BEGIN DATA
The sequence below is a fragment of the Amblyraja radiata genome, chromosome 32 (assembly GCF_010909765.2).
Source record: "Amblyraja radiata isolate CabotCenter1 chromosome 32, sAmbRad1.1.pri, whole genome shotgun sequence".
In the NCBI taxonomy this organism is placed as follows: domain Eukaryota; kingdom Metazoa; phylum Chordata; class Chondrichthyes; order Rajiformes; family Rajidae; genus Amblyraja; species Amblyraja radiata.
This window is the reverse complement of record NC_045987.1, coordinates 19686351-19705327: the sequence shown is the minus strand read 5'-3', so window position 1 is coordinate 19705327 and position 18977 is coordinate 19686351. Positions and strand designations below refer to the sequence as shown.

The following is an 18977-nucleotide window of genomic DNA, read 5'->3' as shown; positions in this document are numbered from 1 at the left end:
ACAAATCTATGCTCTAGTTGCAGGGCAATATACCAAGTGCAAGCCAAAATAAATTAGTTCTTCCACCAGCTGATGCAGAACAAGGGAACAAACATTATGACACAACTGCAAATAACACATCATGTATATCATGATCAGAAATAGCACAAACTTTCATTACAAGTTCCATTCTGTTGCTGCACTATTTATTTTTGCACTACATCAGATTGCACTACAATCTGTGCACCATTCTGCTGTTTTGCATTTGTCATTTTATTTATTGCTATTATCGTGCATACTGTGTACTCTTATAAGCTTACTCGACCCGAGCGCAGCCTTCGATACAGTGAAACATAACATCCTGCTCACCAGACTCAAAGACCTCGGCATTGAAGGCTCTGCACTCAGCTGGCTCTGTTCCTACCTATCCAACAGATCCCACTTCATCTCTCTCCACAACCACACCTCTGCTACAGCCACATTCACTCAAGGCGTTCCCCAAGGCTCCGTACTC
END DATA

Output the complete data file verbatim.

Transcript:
The sequence below is a fragment of the Amblyraja radiata genome, chromosome 32 (assembly GCF_010909765.2).
Source record: "Amblyraja radiata isolate CabotCenter1 chromosome 32, sAmbRad1.1.pri, whole genome shotgun sequence".
In the NCBI taxonomy this organism is placed as follows: domain Eukaryota; kingdom Metazoa; phylum Chordata; class Chondrichthyes; order Rajiformes; family Rajidae; genus Amblyraja; species Amblyraja radiata.
This window is the reverse complement of record NC_045987.1, coordinates 19686351-19705327: the sequence shown is the minus strand read 5'-3', so window position 1 is coordinate 19705327 and position 18977 is coordinate 19686351. Positions and strand designations below refer to the sequence as shown.

The following is an 18977-nucleotide window of genomic DNA, read 5'->3' as shown; positions in this document are numbered from 1 at the left end:
ACAAATCTATGCTCTAGTTGCAGGGCAATATACCAAGTGCAAGCCAAAATAAATTAGTTCTTCCACCAGCTGATGCAGAACAAGGGAACAAACATTATGACACAACTGCAAATAACACATCATGTATATCATGATCAGAAATAGCACAAACTTTCATTACAAGTTCCATTCTGTTGCTGCACTATTTATTTTTGCACTACATCAGATTGCACTACAATCTGTGCACCATTCTGCTGTTTTGCATTTGTCATTTTATTTATTGCTATTATCGTGCATACTGTGTACTCTTATAAGCTTACTCGACCCGAGCGCAGCCTTCGATACAGTGAAACATAACATCCTGCTCACCAGACTCAAAGACCTCGGCATTGAAGGCTCTGCACTCAGCTGGCTCTGTTCCTACCTATCCAACAGATCCCACTTCATCTCTCTCCACAACCACACCTCTGCTACAGCCACATTCACTCAAGGCGTTCCCCAAGGCTCCGTACTC